Kneehill County council reaffirmed its support of the current regional approach to physician recruitment during its regular council meeting June 22.
On the agenda was the issue of “Doctor recruitment and retention task force terms of reference,” including a questionnaire.
“The attached questionnaire represents the partnership’s second round of member consultation,” stated a staff memo on the subject.
“The answers included are based on the discussion that occurred at the June 15, 2021 Committee of the Whole (COW) meeting.”
It was noted the proposed per capita funding formula, if adopted, meant Kneehill ratepayers would pay $10,000 to the task force.
Coun. Glen Keiver asked how he could gauge the task force’s success. Keiver stated it’s been operating for a number of years and the task force has never landed a full slate of doctors for the area.
Keiver asked how councillors could tell if the partnership is operating the way they want it to.
Chief Administrative Officer (CAO) Mike Haugen stated there has never been a guarantee that the community will have a full slate of doctors.
Reeve Jerry Wittstock stated there are “always new doctors coming in,” so the task force appears to be working.
Haugen added that there appears to be more successes on the horizon for the task force, so he believes it’s functioning.
Coun. Faye McGhee stated, as a board member, seeing members re-commit to the task force shows that it’s effective.
Councillors unanimously agreed to send Kneehill’s questionnaire responses back to the task force.
Council approved $40,000 from the bridge reserve fund for an extra steel girder to be placed on bridge file 2432 located on 33-4, east of Range Rd 25-4.
“BF2432 was reconstructed back in March 2020, for a cost of $654,74.38, at that time the contractor had felt the extra depth of the girder sitting lower into the stream bed would be sufficient,” stated a staff memo.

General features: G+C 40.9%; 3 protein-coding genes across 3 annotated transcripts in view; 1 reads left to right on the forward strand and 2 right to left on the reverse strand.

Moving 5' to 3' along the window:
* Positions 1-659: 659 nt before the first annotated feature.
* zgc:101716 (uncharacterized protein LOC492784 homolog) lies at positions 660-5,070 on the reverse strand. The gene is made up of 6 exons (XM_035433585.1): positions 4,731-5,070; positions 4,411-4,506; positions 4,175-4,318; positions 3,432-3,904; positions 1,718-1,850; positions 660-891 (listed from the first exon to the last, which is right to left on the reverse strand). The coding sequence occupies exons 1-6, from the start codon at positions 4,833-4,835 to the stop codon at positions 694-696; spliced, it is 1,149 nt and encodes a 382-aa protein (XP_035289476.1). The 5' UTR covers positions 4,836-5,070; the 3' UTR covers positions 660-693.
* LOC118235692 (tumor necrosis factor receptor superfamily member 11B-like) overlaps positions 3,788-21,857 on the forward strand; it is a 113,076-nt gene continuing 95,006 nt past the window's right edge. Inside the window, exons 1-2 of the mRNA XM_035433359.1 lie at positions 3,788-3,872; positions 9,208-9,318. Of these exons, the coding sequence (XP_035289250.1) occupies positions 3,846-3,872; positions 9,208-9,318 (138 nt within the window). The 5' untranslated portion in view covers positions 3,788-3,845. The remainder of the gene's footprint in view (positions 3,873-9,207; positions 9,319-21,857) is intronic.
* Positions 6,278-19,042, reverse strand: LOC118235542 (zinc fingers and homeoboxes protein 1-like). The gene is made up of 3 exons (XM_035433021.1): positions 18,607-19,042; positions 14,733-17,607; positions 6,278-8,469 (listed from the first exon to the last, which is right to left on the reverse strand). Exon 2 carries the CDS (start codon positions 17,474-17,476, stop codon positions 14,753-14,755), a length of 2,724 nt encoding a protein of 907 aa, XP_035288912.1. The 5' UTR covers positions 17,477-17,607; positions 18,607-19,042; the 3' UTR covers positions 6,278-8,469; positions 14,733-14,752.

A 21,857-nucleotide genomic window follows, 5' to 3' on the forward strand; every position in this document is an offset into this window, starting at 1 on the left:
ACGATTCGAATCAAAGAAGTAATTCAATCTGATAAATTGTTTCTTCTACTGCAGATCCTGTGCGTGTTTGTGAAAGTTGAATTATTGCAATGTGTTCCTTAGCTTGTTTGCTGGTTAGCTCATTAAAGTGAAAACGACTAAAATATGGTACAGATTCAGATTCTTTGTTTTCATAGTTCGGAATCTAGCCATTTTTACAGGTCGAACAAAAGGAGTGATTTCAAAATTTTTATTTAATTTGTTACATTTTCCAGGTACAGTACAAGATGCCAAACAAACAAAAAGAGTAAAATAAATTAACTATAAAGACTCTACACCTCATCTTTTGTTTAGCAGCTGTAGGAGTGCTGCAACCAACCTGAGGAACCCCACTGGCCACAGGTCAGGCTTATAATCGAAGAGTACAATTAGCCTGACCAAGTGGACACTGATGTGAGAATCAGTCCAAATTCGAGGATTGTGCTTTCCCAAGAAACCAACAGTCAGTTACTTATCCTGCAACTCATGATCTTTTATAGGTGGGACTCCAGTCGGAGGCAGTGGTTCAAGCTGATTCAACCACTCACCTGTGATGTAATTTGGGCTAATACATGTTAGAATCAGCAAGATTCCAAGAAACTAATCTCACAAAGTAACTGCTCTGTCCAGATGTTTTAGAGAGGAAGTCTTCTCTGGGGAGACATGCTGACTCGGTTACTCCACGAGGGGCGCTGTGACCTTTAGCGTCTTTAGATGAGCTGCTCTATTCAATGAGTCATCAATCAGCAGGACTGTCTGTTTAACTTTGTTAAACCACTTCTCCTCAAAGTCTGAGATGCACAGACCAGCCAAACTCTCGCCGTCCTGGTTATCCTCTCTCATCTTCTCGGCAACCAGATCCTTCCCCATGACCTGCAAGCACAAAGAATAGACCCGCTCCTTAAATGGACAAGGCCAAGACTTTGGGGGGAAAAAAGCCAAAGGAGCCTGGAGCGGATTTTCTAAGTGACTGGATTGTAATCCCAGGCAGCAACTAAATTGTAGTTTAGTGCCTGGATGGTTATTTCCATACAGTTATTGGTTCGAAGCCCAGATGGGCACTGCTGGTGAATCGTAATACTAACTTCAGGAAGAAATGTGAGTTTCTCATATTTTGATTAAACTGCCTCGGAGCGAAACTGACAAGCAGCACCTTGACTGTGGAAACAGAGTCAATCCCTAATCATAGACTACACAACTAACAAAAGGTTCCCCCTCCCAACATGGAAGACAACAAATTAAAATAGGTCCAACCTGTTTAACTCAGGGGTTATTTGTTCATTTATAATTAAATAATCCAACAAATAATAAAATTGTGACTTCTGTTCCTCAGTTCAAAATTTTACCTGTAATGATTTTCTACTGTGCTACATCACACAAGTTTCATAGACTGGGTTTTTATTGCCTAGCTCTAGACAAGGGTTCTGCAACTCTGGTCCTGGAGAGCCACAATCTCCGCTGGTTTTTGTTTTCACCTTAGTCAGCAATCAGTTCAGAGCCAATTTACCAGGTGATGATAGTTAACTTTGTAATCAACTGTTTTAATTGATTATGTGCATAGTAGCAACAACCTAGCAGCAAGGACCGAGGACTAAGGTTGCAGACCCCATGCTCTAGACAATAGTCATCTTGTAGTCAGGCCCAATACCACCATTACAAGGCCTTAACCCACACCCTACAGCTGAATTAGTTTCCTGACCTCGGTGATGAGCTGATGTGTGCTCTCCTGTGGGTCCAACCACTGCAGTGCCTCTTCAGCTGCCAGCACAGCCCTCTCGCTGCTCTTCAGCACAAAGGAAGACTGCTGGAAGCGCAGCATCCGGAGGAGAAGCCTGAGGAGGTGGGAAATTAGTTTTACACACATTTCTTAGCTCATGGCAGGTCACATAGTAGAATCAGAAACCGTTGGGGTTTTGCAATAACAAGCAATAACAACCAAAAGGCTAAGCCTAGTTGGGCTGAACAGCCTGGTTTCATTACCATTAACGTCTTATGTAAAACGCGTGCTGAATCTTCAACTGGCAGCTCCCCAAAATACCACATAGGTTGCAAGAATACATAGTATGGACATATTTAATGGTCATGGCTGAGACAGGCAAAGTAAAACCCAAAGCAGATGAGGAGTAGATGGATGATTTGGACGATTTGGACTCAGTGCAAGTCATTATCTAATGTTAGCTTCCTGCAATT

“After the spring melt and other weather activities relating to the water flow, administration questioned if the girder sitting lower into the stream bed would be effective. The contractor is willing at no cost to the municipality to come back and raise the structure an additional two feet.”
The memo noted the county still had to pay for the extra girder.
Councillors approved the expense.
They also approved $100,000 for the Hesketh Bridge replacement, as deeper piles meant more money according to a staff memo.
“On Sept. 8, 2020, Deputy Reeve McGhee moved that council authorizes a budget amendment in the amount of $1,300,000 to replace bridge file 8856 (Hesketh Bridge); to be funded through provincial Municipal Stimulus Program (MSP) grant of $594,464, with the county’s share in the amount of $705,536 being funded from the bridge reserve.
“Kneehill County awarded the tender to Formula Alberta Ltd. for the replacement of BF8856 (Hesketh Bridge).
“After a geo technical investigation, it was noted that the bridge structure would need longer pile depths.
“Increasing the pile depths was not accounted for in the original budget of $1,300,000.”
It was noted the county’s bridge reserve account has over $1 million in it.
Councillors approved the $100,000 for the Hesketh Bridge project.
CAO Haugen updated council on pandemic rules. “It’s been challenging in many cases,” said Haugen, referring to the desire to meet face-to-face with the public during the pandemic.
Haugen went on to state in his written report, “Overall, the organization has been able to maintain service levels. Health and safety protocols, as well as staff commitment, have kept the impacts have been able to minimize the impact of COVID.
“In addition to maintaining support for council and virtual meetings, 49,961 documents have been entered into Laserfiche (the county’s electronic filing system) since March 2020.
The number of pages contained in these entries is 697,342 [and comes in handy] for FOIP requests and standard Statistics Canada and Canada Revenue Agency requests. Various information and historical requests have also been processed.”
Haugen noted that in accordance with the provincial government lifting all pandemic rules July 1, the county office would be back to normal operations July 2.
Councillors accepted the report as information.
Councillors approved the naming of a road according to the county’s policy on such activity.
“We received a request to name a service road by one of the residents in the Twin Creek Estates country residential development,” stated the staff memo.
“In order to ensure consistency with these requests, the County has drafted and approved the Naming of County Roads Policy on March 23, 2021.
Council is the approving authority for any proposed road names. This road is not part of the township/range road grid and is currently unnamed.
“Currently there is some confusion regarding these lots since they are accessed by an unnamed service road but their current address notes Hwy. # 806. It has been difficult for some services and parcels to find them.”
Councillors unanimously agreed to name the road Twin Creek Close.
Stu Salkeld, Local Journalism Initiative Reporter, East Central Alberta Review